Gov. Kevin Stitt has instructed the University of Oklahoma’s Board of Regents “to move forward with just doing the right thing” in regard to the investigation of sexual misconduct allegations against former OU President David Boren.
“I think they are taking it very seriously,” Stitt said Friday after a bill signing event. “They’re trying to shine a light on whatever happened, and they are trying to have a third party come in and investigate and say, ‘Hey, we’re an open book. You tell us what we need to do.'”
Hours after Stitt’s statement to NonDoc, Nolan Clay of The Oklahoman reported that OU has provided Oklahoma State Bureau of Investigation agents with the report it received from Jones Day, a law firm hired by the university to investigate allegations against Boren. OU received a subpoena from the state’s multi-county grand jury, according to unnamed sources in The Oklahoman.
Jess Eddy, a former Boren teaching assistant who has alleged sexual battery by the former governor and U.S. senator, said he was “pleased” to hear OSBI has received the Jones Day report, but he said the process seemed delayed.
“As I have said from the outset, it was improper for the university to hire Jones Day to investigate these crimes in the first place,” Eddy said. “The university has a duty to turn over evidence of criminal misconduct to law enforcement immediately. This overly expensive investigation took months to complete and was concluded over a month ago.”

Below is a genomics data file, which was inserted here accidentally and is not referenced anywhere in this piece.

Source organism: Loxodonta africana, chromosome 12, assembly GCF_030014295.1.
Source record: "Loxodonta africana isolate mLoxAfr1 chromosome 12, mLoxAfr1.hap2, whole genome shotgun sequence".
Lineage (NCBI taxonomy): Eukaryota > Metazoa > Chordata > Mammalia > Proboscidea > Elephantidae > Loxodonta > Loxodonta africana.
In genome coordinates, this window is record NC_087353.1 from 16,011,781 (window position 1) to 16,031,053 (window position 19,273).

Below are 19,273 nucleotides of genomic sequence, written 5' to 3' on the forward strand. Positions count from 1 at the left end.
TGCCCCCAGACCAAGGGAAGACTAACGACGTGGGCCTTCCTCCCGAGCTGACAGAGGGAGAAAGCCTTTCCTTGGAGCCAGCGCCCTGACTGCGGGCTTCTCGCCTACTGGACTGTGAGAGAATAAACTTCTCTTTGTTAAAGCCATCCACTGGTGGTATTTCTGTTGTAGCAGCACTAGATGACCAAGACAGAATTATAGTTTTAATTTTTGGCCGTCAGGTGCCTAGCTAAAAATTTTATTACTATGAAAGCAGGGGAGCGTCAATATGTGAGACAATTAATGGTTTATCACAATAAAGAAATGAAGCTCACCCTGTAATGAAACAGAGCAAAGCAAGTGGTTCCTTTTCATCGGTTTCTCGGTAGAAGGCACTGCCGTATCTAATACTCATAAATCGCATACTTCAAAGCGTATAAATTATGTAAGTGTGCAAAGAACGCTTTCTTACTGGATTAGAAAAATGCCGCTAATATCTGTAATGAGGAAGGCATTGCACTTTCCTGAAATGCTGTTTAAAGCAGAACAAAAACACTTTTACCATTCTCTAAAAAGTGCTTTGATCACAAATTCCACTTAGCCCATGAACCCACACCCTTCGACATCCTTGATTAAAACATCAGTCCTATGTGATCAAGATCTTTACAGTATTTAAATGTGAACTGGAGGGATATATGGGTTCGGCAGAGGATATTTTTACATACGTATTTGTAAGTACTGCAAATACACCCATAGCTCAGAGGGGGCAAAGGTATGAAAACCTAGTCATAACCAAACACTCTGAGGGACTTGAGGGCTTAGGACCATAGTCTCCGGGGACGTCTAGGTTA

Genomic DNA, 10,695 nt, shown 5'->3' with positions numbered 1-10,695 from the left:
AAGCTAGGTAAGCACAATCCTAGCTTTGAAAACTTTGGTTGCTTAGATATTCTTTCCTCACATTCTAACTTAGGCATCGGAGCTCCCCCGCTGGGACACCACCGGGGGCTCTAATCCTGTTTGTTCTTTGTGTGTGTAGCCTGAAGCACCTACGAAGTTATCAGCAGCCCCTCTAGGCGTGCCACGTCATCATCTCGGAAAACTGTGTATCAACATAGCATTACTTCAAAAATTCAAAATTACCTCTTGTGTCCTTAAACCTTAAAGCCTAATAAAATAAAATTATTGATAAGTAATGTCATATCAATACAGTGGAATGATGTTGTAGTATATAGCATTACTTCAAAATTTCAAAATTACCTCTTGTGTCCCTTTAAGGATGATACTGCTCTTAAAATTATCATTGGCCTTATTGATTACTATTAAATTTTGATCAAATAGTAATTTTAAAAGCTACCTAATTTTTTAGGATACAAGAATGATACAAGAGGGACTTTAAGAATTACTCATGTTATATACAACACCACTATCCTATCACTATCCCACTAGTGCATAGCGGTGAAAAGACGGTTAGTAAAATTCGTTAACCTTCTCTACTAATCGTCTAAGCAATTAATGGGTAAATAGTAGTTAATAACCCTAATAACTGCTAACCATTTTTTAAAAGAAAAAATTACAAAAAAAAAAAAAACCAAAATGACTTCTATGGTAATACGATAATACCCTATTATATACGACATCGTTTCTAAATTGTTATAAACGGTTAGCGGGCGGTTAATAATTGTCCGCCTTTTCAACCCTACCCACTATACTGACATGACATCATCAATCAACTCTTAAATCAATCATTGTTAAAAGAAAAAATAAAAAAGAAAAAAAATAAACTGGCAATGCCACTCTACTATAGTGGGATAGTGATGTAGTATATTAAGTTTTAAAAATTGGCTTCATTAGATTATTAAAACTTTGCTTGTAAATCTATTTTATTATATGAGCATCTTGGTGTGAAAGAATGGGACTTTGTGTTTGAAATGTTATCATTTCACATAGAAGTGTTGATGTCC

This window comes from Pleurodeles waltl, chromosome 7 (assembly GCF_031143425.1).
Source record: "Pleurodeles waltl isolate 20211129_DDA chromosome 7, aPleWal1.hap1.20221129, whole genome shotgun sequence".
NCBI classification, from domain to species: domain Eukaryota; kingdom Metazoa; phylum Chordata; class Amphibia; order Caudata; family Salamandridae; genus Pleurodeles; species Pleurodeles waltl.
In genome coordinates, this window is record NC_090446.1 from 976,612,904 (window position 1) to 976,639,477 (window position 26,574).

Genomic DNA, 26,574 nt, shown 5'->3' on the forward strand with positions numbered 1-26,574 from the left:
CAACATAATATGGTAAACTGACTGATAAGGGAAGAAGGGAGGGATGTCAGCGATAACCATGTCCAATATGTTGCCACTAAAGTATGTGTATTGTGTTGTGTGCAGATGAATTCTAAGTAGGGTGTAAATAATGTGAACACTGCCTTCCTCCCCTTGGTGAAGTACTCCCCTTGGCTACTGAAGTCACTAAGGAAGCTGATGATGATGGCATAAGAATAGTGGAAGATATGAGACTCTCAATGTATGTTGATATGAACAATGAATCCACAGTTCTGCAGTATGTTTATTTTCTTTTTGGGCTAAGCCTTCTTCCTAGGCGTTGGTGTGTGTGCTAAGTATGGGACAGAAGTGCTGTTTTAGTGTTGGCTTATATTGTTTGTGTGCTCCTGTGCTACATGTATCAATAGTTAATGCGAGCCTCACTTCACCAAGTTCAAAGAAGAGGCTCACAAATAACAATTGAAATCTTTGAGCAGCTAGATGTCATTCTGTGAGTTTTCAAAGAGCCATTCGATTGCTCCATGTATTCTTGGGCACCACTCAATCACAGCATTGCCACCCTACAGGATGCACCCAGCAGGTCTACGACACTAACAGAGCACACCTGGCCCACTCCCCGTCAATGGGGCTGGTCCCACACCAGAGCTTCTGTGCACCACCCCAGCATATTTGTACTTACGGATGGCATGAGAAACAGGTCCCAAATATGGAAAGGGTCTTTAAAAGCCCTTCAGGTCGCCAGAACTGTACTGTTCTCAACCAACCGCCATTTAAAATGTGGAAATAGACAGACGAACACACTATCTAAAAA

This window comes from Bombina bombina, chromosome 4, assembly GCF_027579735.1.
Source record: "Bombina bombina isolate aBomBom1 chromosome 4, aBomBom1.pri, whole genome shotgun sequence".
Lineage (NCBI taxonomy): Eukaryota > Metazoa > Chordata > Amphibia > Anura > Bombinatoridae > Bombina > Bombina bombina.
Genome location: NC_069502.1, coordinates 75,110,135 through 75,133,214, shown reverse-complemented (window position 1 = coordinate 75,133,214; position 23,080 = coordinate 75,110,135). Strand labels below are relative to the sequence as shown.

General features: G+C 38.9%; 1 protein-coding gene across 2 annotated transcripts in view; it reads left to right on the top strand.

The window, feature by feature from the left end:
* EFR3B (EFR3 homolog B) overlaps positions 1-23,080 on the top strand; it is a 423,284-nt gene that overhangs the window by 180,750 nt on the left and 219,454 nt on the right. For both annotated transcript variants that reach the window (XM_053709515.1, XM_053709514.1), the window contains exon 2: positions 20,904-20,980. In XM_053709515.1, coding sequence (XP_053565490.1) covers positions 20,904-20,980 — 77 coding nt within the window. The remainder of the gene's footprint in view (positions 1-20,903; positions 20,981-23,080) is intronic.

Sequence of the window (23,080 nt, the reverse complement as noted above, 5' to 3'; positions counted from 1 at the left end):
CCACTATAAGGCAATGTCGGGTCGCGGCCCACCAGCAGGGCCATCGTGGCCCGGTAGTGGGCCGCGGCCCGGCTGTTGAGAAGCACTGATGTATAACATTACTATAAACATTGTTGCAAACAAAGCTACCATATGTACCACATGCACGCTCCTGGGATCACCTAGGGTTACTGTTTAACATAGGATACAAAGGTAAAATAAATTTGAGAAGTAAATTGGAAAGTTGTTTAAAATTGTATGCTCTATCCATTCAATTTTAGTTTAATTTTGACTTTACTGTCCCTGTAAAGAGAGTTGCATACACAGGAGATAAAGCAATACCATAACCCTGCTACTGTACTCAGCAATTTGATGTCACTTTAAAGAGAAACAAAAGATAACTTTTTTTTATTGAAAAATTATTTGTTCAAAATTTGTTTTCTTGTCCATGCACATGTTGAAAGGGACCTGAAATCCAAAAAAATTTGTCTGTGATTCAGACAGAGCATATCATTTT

Eddy said he remained “suspicious” about “what’s really going on here.”
Prior to speaking to The Oklahoman about the Jones Day report, Stitt said he believed OSBI investigators and OU regents intend to ensure due diligence.
“I think Jim Gallogly, even though his term was very short, I think that he set that university on a correct track,” Stitt said. “I’m very excited about the two regents that I’ve appointed. We’ve stabilized the board. I’m excited about the interim president. (…) We want to be a top-class university. We want to make sure that we are an inclusive university.”
Stitt said anyone who “did wrong” would be punished, but he did not mention Boren or former OU Vice President for University Development Tripp Hall by name.
“The University of Oklahoma is a bright star in our state, and we need to continue to polish that star and make sure the world knows how great it is,” Stitt said. “And if there’s been a small little hiccup, we’re going to find it out, and we’re going to punish the folks that did wrong, and we’re going to move forward with a great plan. That’s the only way I know how to do it, and that’s why I’ve been instructing the Board of Regents to move forward with just doing the right thing.”
On Thursday, a series of national publications reported that OU had provided incorrect data about alumni donations to the U.S. News & World Report for two decades. A former staffer when Boren served in the U.S. Senate, Hall worked as executive director of OU’s alumni affairs from 1994 through 2008 before serving as vice president for university development from 2008 until his termination in 2018.
Boren and Hall have denied the allegations against them.